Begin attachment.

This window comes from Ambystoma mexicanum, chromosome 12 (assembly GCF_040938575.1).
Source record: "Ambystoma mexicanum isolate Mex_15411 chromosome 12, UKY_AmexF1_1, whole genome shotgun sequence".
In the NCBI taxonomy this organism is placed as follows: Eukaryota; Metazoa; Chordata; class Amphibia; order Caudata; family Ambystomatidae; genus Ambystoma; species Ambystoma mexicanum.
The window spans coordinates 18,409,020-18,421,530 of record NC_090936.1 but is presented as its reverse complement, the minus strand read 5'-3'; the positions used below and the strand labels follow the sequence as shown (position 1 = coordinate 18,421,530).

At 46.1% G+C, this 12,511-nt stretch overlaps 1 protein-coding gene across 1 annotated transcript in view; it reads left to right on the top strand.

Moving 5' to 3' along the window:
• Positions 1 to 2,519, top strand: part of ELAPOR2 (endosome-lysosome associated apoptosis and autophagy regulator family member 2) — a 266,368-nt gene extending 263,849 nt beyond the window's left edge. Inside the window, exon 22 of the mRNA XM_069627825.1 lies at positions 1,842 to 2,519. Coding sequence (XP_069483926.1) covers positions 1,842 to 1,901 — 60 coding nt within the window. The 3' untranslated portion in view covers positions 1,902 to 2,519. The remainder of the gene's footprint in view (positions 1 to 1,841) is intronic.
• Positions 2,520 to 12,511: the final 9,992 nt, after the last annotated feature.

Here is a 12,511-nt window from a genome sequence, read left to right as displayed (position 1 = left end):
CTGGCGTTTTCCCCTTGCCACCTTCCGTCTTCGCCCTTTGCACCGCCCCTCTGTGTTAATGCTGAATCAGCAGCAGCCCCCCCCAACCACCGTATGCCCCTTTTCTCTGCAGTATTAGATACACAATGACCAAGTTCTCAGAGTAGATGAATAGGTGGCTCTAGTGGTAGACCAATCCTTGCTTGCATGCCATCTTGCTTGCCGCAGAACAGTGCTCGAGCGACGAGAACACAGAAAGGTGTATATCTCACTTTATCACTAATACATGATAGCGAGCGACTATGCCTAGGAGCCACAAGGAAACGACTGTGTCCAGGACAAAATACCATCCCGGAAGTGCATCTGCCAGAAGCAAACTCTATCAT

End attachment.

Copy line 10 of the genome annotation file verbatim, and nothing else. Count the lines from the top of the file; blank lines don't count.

CTGGCGTTTTCCCCTTGCCACCTTCCGTCTTCGCCCTTTGCACCGCCCCTCTGTGTTAATGCTGAATCAGCAGCAGCCCCCCCCAACCACCGTATGCCCCTTTTCTCTGCAGTATTAGATACACAATGACCAAGTTCTCAGAGTAGATGAATAGGTGGCTCTAGTGGTAGACCAATCCTTGCTTGCATGCCATCTTGCTTGCCGCAGAACAGTGCTCGAGCGACGAGAACACAGAAAGGTGTATATCTCACTTTATCACTAATACATGATAGCGAGCGACTATGCCTAGGAGCCACAAGGAAACGACTGTGTCCAGGACAAAATACCATCCCGGAAGTGCATCTGCCAGAAGCAAACTCTATCAT